Rajesh Pahwa from the University of Kansas Medical Center: Addressing an Unmet Need in Psychosis for Parkinson's Patients

Patients with Parkinson's Disease face a wide range of challenges that can extend to their caregivers. One newly studied area in this field is psychosis for this patient population and what can be done to help them.

Patients with Parkinson's Disease face a wide range of challenges that can extend to their caregivers. One newly studied area in this field is psychosis for this patient population and what can be done to help them.

Rajesh Pahwa, MD, of the University of Kansas Medical Center, discussed how psychosis in Parkinson's disease patients needs to be addressed during the American Academy of Neurology's annual meeting in Vancouver.

Pahwa said that over the last few years, doctors have realized one of the biggest challenges of the treatments of Parkinson' s has not just been the motor side of it, such as tremors, but the Parkinson's disease (PD) psychosis. This psychosis could come in the form of delusions, hallucinations or accusations from the patient that a loved one is cheating or stealing money, for example.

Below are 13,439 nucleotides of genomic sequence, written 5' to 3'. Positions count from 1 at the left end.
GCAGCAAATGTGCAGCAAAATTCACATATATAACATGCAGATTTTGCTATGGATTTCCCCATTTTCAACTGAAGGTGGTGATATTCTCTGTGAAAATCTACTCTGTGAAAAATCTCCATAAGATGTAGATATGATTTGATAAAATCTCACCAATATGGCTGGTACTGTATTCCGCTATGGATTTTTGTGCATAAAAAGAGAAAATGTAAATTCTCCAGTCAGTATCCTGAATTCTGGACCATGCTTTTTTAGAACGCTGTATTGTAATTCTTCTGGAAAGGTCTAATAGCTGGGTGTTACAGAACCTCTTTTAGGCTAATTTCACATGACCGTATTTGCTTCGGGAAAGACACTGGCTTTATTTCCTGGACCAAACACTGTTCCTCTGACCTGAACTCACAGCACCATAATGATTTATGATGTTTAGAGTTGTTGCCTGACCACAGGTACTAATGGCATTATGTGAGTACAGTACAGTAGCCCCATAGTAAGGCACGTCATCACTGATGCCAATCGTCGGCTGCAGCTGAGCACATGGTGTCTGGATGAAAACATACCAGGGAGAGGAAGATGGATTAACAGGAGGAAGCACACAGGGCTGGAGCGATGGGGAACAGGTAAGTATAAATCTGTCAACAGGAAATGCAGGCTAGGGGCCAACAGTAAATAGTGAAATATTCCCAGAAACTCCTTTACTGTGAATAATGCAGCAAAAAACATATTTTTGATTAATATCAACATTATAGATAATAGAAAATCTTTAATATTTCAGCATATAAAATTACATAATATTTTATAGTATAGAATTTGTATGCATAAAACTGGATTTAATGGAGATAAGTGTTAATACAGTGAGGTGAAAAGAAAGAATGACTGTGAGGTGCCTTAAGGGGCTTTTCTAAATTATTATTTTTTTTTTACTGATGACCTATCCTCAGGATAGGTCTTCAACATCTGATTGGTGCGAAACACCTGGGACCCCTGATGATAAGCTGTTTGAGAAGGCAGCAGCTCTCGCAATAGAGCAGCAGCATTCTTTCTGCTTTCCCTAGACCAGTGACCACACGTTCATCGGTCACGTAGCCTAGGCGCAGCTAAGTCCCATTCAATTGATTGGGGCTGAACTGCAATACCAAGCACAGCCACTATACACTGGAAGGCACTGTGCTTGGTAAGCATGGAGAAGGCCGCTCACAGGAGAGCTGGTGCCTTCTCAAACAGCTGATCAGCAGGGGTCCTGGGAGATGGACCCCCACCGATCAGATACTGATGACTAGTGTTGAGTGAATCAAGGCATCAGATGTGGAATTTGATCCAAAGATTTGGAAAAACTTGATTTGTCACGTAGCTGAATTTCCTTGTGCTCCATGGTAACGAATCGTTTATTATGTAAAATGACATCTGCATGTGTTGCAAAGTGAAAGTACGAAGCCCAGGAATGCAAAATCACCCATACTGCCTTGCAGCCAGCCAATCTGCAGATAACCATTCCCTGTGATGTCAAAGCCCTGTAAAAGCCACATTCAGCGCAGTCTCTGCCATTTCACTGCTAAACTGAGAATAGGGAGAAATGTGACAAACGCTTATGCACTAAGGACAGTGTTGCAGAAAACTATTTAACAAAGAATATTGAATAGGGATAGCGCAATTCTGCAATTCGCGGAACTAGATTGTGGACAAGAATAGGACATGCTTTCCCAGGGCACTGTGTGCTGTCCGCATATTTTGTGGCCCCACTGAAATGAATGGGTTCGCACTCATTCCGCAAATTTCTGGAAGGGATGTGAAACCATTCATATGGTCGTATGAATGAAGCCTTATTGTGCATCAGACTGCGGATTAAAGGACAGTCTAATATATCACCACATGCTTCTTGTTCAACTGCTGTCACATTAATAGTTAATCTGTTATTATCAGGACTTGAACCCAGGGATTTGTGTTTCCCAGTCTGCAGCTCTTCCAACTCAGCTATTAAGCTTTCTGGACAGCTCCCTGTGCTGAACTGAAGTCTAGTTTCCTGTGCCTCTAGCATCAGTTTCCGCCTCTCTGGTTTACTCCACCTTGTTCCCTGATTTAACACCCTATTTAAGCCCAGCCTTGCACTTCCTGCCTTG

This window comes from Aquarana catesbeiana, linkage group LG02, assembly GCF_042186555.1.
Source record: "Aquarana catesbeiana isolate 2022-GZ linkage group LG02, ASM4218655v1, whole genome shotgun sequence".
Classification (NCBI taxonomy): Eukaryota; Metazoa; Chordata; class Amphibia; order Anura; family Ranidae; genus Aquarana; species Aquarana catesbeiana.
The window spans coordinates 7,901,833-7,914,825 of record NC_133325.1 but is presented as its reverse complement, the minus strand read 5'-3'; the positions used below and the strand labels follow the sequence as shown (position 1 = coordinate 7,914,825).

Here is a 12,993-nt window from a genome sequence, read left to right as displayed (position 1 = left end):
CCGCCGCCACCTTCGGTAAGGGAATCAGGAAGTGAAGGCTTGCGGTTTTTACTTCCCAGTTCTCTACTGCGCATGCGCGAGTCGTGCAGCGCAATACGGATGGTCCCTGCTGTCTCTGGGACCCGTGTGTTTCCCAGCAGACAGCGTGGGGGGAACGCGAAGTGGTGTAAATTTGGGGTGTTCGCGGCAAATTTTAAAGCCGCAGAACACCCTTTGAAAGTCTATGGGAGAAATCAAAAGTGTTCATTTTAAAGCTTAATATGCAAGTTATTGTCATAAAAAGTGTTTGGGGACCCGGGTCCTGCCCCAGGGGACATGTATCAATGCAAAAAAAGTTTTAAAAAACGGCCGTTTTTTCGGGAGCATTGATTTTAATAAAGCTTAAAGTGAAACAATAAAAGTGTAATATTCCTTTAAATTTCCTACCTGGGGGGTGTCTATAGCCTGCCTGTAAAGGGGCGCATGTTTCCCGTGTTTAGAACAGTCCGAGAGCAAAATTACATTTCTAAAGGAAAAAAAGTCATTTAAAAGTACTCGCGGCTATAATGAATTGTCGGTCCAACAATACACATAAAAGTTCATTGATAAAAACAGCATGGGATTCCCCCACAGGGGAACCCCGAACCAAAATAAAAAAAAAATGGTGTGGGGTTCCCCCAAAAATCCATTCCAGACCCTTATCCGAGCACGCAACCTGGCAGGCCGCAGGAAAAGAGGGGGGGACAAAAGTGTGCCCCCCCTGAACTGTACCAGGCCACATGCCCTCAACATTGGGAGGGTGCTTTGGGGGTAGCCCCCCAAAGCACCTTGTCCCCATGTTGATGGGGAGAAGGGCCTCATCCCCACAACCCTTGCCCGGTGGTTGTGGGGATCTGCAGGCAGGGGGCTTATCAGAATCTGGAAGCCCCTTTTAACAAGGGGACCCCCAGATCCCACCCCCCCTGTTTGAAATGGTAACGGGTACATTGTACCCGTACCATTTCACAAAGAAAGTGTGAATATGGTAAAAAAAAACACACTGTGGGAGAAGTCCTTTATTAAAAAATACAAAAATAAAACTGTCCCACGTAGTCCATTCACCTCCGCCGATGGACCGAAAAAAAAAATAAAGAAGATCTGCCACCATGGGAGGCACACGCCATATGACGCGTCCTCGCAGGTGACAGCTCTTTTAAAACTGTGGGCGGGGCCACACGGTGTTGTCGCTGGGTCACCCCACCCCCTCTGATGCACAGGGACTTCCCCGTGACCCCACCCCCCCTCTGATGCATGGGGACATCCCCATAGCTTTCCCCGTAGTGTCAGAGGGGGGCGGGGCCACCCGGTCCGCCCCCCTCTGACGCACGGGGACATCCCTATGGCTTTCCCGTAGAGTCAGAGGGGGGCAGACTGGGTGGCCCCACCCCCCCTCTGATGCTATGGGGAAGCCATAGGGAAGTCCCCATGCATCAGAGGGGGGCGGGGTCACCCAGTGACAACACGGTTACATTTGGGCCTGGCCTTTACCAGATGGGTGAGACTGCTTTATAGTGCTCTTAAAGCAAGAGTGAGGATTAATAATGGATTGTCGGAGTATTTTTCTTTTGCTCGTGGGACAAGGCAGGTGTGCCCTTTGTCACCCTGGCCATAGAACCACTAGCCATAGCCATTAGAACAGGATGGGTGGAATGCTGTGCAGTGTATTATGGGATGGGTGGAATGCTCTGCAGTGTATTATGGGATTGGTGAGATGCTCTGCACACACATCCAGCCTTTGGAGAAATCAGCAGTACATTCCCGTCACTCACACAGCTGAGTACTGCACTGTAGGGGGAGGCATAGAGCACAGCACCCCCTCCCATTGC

"We do not have any FDA-approved medication for PD psychosis," Pahwa said.

Once a patient is diagnosed, a lot of other concerns come up, he said. That patient is much more likely to end up in the emergency room, hospital or the nursing home, and have much higher mortality rates than PD patients without the psychosis. "It also increases the caregiver burden."

It is not only a disorder impacting the patient but the caregiver, he said.

Psychosis could be because of the treatment, but also from the underlying disease of Parkinson's itself, he said.

Pahwa said treatments that might be used for schizophrenia, for example, would not be conducive to a PD psychosis treatment, often due because of the impact of dopamine. But also, there are no drugs FDA-approved to do so, and only recently have researchers realized that PD treatments focus on the motor-based issues of the disease and not the psychosis.